Why Should Economics Give Chaos Theory Another Chance?

  • Victor A. BekerEmail author
Part of the New Economic Windows book series (NEW)


Economic data provide little evidence -if any- of linear, simple dynamics, and of lasting convergence to stationary states or regular cyclical behavior. In spite of this the linear approach absolutely dominates mainstream economics. The problem is that mainstream economics is now in deep crisis. The recent financial crisis clearly showed that orthodox economics was quite unprepared to deal with it. Most mainstream economists not only did not foresee the depth of the current crisis, they not even consider it possible. It is well known since the famous contribution of Mandelbrot (1963) that many economic and financial time series have fat tails, i.e. that the probability of extreme events is higher than if the data-generating process were normal. However, the usual practice among orthodox economists has been to assume-implicitly or explicitly- a normal distribution. Orthodox economists represent the economy as a stable equilibrium system resembling the planetary one. The concept of equilibrium plays a key role in traditional economics. This approach is useful in normal, stable times. However, it is incapable of dealing with unstable, turbulent, chaotic times. The crisis has clearly showed this. Heterodox contributions shed much more light on what happens during these crucial periods in which a good part of the economy is reshaped; they provide powerful insights towards what policies to follow in those extraordinary circumstances. However, they remain as theories mainly suitable for those periods of instability and crisis. The challenge is to arrive at a unified theory valid both for normal and abnormal times. In this respect, the complexity approach with its use of non-linear models offers the advantage that the same model allows to describe stable as well as unstable and even chaotic behaviors. Although the results of chaos tests do not prove so far the existence of chaos in all economic variables they are consistent with its existence. The detection of chaos in economic time series faces three types of difficulties: (1) the limited number of observations such series contain; (2) the high noise level in economic time series; and (3) the high dimension of economic systems. However, topological methods for chaos detection seem to be a highly promising tool. On the other hand, in economics, there are no such things as crucial experiments. Economists seldom practice the falsificationism they preach. Confidence in the implications of economics derives from confidence in its axioms rather than from testing their implications. Therefore, non-linear dynamics and chaos theory should not be subject to more stringent rules than what is usual for the rest of economic theory.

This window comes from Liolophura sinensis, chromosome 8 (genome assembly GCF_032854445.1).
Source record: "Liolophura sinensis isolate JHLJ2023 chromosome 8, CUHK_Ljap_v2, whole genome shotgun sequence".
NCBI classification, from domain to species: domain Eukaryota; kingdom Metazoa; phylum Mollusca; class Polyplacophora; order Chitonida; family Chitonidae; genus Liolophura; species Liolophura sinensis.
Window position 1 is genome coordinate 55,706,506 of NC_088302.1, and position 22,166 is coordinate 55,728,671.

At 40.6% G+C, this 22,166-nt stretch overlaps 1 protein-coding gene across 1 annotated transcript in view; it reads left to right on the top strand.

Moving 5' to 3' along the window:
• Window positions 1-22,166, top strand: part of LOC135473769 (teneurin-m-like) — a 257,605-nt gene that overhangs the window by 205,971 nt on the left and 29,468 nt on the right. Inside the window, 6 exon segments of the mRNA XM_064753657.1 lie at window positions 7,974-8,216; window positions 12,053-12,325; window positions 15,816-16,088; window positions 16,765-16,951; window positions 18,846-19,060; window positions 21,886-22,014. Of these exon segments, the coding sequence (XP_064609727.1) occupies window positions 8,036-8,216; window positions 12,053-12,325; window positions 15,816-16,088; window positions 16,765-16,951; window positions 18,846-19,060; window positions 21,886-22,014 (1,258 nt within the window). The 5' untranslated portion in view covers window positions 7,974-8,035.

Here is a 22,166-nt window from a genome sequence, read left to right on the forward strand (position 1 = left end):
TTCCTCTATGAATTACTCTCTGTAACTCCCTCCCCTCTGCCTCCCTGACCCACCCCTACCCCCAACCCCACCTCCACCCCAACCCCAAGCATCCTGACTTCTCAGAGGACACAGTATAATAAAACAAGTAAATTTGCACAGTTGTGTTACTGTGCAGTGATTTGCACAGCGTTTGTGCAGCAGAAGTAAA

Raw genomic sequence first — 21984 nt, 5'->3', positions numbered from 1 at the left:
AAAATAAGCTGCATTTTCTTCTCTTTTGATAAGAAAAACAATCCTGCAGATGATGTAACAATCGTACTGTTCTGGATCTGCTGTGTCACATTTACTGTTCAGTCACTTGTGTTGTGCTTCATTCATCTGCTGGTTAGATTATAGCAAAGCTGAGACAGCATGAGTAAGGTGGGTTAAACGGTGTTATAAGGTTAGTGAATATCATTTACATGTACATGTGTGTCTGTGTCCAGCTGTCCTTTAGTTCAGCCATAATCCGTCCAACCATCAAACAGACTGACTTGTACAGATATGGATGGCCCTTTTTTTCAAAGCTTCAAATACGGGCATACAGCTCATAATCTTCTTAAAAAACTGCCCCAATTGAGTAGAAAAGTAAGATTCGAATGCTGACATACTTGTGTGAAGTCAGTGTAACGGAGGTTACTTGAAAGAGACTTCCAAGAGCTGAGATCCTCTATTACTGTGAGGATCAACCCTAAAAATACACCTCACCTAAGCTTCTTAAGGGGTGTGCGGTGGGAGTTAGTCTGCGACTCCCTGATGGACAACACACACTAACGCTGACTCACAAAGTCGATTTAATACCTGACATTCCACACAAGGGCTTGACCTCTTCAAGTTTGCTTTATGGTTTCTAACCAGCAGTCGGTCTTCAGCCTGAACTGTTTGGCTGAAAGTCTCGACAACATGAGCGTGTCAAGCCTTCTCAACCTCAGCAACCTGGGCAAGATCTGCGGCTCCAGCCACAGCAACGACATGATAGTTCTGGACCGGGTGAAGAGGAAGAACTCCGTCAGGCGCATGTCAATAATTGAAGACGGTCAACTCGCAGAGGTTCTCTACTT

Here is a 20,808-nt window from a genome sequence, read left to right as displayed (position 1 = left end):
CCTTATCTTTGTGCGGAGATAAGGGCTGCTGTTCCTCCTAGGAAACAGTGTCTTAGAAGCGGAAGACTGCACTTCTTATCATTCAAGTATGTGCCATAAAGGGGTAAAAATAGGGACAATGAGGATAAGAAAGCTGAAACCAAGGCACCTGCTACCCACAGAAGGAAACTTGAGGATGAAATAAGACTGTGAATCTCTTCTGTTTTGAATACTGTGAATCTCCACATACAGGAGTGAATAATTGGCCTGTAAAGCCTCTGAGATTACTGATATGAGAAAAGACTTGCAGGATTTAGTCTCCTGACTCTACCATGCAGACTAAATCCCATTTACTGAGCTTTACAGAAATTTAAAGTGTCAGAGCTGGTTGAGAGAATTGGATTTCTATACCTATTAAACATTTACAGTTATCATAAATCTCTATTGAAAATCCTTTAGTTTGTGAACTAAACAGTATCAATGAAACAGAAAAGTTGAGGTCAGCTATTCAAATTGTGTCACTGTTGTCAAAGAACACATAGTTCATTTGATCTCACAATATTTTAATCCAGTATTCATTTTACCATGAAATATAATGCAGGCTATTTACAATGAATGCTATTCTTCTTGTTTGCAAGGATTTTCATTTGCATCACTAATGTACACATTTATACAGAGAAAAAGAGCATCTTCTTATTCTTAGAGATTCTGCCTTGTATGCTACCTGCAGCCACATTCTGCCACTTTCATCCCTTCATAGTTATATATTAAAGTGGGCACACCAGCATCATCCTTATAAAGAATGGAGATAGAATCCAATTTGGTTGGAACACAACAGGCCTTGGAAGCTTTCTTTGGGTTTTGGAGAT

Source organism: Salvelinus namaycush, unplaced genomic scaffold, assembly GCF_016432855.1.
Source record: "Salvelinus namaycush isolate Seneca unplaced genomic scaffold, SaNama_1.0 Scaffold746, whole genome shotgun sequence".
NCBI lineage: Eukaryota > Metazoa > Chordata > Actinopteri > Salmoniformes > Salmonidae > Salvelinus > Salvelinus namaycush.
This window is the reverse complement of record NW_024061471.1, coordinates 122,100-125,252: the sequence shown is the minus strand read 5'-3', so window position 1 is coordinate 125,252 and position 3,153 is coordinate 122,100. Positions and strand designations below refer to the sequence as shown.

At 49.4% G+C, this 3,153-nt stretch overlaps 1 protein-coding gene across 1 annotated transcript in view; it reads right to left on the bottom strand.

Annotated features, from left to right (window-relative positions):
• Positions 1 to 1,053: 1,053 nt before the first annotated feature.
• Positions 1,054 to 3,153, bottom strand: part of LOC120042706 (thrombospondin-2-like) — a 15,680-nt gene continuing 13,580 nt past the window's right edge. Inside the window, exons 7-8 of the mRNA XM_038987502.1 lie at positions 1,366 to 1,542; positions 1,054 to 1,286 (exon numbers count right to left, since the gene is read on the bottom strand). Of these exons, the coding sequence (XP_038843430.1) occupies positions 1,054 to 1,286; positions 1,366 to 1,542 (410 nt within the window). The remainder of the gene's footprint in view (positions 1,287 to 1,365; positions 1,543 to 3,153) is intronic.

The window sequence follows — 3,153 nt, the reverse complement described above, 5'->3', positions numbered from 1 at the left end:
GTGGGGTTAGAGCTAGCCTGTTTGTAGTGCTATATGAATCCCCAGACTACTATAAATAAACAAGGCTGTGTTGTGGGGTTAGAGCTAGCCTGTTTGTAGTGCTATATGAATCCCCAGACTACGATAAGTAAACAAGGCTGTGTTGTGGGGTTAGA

Chaos Determinism Economic methodology Nonlinearity Predictability 


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© Springer International Publishing Switzerland 2014

Authors and Affiliations

  1. 1.University of Belgrano and University of Buenos AiresBuenos AiresArgentina

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